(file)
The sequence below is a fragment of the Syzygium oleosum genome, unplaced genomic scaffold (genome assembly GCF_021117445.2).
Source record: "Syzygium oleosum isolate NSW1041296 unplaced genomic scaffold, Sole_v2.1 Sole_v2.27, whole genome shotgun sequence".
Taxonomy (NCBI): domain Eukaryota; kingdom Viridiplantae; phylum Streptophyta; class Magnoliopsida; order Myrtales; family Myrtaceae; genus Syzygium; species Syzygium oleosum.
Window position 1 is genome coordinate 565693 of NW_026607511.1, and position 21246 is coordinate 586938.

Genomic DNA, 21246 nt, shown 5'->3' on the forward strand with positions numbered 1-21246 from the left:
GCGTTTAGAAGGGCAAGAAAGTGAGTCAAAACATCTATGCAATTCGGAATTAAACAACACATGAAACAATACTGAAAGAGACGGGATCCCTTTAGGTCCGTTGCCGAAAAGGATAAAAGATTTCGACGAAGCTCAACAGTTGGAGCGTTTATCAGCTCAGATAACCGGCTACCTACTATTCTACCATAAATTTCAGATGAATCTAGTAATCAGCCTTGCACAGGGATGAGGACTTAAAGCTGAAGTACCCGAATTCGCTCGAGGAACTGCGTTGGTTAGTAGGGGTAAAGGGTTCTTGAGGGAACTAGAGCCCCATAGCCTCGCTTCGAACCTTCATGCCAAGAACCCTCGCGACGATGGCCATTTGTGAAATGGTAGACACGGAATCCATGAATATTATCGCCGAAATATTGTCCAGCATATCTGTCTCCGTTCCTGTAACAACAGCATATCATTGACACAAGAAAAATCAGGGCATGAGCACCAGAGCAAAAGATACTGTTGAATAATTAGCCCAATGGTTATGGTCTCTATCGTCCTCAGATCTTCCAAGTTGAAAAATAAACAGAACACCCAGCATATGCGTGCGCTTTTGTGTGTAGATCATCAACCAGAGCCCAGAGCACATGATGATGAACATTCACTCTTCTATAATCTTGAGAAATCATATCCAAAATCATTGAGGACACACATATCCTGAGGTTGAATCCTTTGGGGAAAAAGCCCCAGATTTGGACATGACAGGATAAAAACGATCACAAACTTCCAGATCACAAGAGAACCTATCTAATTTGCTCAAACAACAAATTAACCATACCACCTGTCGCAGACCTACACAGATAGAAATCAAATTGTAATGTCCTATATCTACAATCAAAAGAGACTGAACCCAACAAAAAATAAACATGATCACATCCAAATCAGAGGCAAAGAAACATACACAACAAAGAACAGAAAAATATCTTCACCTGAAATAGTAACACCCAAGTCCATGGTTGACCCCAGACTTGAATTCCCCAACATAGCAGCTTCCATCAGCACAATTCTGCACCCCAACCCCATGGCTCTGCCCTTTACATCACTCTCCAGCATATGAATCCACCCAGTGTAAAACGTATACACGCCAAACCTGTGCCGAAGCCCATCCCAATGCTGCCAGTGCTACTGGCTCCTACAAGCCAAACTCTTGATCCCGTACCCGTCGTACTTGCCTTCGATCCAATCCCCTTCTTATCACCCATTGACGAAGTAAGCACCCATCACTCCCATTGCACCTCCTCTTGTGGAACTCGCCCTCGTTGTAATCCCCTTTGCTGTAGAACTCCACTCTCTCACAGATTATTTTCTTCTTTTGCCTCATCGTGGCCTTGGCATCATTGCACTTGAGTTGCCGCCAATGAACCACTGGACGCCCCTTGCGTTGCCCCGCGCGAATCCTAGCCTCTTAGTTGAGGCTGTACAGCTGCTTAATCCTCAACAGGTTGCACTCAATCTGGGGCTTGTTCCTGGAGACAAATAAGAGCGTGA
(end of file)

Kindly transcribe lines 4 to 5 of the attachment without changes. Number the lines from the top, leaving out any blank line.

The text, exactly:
Window position 1 is genome coordinate 565693 of NW_026607511.1, and position 21246 is coordinate 586938.

Genomic DNA, 21246 nt, shown 5'->3' on the forward strand with positions numbered 1-21246 from the left: